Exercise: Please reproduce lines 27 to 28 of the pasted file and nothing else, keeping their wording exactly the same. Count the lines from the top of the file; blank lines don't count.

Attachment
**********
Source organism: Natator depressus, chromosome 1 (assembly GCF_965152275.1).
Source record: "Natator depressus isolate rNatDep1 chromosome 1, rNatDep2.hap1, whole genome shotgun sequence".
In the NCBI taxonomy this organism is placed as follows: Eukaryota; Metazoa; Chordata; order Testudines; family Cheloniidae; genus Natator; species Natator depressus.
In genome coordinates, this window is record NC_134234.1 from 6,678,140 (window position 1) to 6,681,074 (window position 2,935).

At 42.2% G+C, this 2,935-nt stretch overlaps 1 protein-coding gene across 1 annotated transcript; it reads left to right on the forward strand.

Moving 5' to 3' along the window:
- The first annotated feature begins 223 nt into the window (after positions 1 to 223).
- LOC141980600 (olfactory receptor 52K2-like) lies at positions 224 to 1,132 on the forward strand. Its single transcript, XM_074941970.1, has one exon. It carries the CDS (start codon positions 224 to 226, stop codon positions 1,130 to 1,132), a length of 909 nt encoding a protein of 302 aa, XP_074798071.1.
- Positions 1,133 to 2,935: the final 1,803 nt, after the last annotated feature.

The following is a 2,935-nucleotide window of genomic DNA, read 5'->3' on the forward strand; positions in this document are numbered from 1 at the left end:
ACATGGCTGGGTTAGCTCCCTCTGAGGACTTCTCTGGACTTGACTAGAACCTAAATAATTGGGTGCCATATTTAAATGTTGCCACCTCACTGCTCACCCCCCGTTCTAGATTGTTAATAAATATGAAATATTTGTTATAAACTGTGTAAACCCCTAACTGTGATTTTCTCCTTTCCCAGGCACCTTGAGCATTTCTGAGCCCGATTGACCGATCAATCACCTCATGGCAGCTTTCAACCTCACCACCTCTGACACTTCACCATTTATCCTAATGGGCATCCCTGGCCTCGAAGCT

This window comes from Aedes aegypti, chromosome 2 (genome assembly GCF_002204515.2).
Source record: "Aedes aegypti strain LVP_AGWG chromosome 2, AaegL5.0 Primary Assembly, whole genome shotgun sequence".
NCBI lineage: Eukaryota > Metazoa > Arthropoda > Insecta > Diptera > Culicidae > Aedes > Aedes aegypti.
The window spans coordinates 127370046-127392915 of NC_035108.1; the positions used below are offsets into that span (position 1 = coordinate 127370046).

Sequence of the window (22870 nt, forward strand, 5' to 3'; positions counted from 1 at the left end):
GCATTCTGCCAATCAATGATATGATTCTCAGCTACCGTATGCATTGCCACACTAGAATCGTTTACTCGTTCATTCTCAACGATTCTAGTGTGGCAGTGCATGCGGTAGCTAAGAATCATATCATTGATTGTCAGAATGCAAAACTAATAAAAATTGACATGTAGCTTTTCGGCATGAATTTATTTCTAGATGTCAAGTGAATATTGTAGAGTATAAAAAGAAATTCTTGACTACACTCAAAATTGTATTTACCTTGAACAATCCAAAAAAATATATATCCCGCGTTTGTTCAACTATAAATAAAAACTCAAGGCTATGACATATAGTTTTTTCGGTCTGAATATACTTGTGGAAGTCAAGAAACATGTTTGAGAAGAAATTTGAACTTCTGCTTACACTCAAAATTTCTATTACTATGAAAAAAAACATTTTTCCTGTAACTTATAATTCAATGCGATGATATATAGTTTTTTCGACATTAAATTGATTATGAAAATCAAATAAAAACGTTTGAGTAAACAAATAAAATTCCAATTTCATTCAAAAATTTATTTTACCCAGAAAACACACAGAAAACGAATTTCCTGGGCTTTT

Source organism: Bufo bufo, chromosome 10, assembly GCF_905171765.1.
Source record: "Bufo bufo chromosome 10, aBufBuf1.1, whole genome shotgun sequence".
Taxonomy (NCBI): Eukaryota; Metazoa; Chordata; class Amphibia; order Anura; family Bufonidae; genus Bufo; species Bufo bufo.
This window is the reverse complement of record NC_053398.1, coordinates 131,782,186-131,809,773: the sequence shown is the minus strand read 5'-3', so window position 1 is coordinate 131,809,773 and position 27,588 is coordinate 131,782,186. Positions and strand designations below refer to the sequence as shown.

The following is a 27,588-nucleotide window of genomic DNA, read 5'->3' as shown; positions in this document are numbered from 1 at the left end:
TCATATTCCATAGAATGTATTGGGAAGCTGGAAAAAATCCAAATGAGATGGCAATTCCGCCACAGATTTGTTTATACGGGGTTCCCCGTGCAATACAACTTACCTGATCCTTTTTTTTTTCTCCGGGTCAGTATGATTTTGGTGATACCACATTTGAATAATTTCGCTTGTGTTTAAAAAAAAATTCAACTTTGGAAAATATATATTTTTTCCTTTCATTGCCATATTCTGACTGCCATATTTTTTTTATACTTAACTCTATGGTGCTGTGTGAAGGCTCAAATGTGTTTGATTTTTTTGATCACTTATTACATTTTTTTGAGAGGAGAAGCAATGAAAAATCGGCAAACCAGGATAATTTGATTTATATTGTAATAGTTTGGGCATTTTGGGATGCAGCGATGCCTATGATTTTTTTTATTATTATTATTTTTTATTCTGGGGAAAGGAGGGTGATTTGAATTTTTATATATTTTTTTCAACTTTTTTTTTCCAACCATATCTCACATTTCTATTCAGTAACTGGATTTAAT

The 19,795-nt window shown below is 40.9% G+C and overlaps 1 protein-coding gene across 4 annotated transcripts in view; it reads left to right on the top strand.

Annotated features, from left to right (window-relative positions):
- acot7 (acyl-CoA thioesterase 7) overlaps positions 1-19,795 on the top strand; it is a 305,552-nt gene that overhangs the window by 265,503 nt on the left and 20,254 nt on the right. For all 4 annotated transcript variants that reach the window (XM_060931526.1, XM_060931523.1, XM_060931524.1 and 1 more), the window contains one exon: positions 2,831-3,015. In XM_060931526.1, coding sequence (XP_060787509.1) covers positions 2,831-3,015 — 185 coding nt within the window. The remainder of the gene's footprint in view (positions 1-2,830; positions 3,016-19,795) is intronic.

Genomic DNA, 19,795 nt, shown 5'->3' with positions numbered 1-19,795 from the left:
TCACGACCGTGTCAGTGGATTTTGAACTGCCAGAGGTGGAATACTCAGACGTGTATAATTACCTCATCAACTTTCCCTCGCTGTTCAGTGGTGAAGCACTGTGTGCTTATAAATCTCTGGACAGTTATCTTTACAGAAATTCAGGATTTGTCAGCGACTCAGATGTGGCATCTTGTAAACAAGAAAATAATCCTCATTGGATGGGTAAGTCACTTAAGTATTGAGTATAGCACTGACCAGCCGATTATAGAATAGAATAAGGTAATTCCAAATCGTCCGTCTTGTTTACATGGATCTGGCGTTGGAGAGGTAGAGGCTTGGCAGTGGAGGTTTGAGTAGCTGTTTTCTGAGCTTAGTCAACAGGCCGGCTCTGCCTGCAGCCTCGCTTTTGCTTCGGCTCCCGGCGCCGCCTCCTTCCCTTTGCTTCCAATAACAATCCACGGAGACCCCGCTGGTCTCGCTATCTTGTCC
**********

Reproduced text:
Genomic DNA, 19,795 nt, shown 5'->3' with positions numbered 1-19,795 from the left:
TCACGACCGTGTCAGTGGATTTTGAACTGCCAGAGGTGGAATACTCAGACGTGTATAATTACCTCATCAACTTTCCCTCGCTGTTCAGTGGTGAAGCACTGTGTGCTTATAAATCTCTGGACAGTTATCTTTACAGAAATTCAGGATTTGTCAGCGACTCAGATGTGGCATCTTGTAAACAAGAAAATAATCCTCATTGGATGGGTAAGTCACTTAAGTATTGAGTATAGCACTGACCAGCCGATTATAGAATAGAATAAGGTAATTCCAAATCGTCCGTCTTGTTTACATGGATCTGGCGTTGGAGAGGTAGAGGCTTGGCAGTGGAGGTTTGAGTAGCTGTTTTCTGAGCTTAGTCAACAGGCCGGCTCTGCCTGCAGCCTCGCTTTTGCTTCGGCTCCCGGCGCCGCCTCCTTCCCTTTGCTTCCAATAACAATCCACGGAGACCCCGCTGGTCTCGCTATCTTGTCC